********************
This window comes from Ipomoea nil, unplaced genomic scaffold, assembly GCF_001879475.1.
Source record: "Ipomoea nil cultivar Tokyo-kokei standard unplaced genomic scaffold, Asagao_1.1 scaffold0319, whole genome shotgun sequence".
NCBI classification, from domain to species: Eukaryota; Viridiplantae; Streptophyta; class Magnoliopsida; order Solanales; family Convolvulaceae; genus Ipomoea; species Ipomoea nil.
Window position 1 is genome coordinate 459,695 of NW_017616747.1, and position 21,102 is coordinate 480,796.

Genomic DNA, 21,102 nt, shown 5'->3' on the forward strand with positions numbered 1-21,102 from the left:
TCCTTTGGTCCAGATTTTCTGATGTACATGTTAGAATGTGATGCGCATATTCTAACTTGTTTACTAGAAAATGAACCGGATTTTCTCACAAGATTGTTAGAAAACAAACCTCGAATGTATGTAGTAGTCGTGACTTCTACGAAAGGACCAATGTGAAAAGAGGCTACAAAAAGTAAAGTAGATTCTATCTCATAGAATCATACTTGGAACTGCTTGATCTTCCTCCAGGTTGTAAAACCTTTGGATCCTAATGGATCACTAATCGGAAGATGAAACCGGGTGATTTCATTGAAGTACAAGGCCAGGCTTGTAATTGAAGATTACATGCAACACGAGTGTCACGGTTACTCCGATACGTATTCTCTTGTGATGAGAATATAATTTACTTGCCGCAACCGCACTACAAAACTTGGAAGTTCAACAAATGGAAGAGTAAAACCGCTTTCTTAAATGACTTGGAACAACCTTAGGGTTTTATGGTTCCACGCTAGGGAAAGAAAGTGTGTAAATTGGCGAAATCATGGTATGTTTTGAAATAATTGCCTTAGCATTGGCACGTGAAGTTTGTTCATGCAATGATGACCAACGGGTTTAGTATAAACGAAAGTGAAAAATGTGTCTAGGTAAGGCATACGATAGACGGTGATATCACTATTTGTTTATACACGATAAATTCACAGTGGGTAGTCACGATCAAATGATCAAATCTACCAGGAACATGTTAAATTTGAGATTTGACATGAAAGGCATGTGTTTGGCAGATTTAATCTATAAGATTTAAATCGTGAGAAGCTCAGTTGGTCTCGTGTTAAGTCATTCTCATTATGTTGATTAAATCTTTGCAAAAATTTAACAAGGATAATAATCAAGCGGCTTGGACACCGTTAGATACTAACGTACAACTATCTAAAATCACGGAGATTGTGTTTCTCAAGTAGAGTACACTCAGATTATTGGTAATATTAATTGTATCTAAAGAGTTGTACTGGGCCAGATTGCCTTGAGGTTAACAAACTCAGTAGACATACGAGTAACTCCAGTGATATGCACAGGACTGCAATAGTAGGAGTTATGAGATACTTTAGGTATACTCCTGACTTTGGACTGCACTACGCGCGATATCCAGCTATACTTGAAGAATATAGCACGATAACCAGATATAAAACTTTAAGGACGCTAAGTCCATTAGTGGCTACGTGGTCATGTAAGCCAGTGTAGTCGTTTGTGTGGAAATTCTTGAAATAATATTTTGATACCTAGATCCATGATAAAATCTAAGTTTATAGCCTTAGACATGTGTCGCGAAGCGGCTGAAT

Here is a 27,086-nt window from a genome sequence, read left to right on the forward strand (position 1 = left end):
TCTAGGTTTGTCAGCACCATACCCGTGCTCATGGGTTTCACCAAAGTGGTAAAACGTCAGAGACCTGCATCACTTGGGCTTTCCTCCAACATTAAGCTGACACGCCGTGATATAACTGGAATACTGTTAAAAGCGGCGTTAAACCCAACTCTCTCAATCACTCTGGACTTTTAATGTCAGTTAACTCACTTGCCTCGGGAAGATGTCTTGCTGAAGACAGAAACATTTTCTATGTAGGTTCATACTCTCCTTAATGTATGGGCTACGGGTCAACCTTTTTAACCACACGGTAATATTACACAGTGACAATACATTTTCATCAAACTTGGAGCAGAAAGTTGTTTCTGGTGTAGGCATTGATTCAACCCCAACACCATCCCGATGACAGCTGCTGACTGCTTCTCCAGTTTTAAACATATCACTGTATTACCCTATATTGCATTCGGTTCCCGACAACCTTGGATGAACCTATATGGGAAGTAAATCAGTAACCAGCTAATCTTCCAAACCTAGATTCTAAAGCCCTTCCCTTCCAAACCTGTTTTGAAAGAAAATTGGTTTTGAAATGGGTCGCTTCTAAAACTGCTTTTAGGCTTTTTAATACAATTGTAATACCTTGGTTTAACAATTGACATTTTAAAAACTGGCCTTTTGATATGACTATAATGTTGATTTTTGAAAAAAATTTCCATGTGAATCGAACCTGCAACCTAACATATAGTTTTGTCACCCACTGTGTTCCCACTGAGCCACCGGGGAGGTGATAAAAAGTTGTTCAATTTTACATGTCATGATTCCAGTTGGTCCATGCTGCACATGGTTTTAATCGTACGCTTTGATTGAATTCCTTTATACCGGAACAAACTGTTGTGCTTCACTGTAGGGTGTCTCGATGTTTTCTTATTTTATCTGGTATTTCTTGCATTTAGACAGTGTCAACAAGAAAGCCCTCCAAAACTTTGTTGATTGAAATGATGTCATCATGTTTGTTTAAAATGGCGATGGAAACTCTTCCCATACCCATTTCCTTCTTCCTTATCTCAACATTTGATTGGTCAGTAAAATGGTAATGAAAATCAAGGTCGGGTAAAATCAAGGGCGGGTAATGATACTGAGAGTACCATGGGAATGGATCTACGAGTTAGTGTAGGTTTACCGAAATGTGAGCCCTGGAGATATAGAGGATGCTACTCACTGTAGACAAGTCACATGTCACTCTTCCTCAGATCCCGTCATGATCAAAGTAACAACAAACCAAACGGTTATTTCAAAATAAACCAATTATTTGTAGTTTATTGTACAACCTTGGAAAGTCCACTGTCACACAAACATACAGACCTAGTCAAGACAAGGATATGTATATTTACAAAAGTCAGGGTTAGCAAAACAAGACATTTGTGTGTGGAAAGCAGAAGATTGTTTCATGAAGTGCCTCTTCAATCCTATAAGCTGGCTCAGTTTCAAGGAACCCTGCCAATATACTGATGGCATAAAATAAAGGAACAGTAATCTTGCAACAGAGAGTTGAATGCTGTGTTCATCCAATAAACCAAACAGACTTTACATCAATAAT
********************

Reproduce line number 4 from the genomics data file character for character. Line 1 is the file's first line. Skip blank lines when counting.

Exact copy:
Window position 1 is genome coordinate 459,695 of NW_017616747.1, and position 21,102 is coordinate 480,796.